Proposed church state marriage ceremony split

Two surveys of American views show a preference of the church having nothing to do with civil marriage.

A survey of 2,000 American adults, the Nashville-based Christian research company found:

  • Nearly six in 10 Americans (59 percent) say marriage should not be “defined and regulated by the state.”
  • Nearly half (49 percent) say “Religious weddings should not be connected to the state’s definition and recognition of marriage.”
  • About a third (36 percent) say clergy should “no longer be involved in the state’s licensing of marriage.” More than half (53 percent), however, disagree.
  • Those most likely to favor a split between religious weddings and government or civil marriage include 54 percent of men, 53 percent of Catholics and 45 percent of Protestants.

A LifeWay survey of 1,000 Protestant ministers found 25% favoured separating religious rites from a government-issued marriage license.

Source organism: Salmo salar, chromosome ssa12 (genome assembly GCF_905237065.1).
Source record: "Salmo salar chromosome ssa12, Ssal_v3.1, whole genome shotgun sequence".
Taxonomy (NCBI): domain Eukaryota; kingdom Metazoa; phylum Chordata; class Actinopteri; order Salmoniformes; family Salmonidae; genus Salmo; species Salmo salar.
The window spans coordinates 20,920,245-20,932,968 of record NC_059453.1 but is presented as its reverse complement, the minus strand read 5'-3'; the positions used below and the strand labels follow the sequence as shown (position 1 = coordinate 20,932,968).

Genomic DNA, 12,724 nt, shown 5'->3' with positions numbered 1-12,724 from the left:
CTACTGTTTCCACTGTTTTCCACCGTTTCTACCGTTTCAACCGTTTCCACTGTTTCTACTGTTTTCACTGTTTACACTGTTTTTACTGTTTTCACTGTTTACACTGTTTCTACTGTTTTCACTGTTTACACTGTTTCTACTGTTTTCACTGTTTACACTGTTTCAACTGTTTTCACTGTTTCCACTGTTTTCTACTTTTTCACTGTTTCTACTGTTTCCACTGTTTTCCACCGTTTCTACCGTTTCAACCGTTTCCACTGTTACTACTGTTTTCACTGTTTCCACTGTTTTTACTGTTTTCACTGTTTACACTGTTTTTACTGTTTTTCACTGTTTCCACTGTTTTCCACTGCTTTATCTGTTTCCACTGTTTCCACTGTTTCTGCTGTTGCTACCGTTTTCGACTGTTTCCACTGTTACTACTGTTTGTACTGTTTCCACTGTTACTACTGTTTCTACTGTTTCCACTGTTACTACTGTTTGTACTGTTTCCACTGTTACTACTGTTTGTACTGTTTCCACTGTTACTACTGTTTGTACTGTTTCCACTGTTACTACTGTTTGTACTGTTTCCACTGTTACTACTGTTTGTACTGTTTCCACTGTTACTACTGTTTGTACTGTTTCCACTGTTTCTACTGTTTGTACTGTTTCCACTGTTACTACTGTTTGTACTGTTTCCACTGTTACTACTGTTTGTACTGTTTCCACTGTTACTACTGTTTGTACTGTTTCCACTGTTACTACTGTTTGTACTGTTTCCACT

The LifeWay survey found the rapid expansion of gay marriage in 35 US states spotlights the tension between religious and state views of marriage.

However, conservative Archbishop of Philadelphia, Charles Chaput, last month told the Catholic Bishops’ Conference that Catholic priests might consider opting out of certifying civil marriages as a sign of “principled resistance” to growing legal recognition of same-sex marriage.

“It’s hard to see how a priest or bishop could, in good conscience, sign a marriage certificate that merely identifies ‘Spouse A’ and ‘Spouse B,'” Chaput said in his prepared remarks.

Last month, the traditionalist magazine First Things launched a campaign for clergy to pledge to stop signing marriage certificates. So far, more than 330 clergy have signed the pledge.


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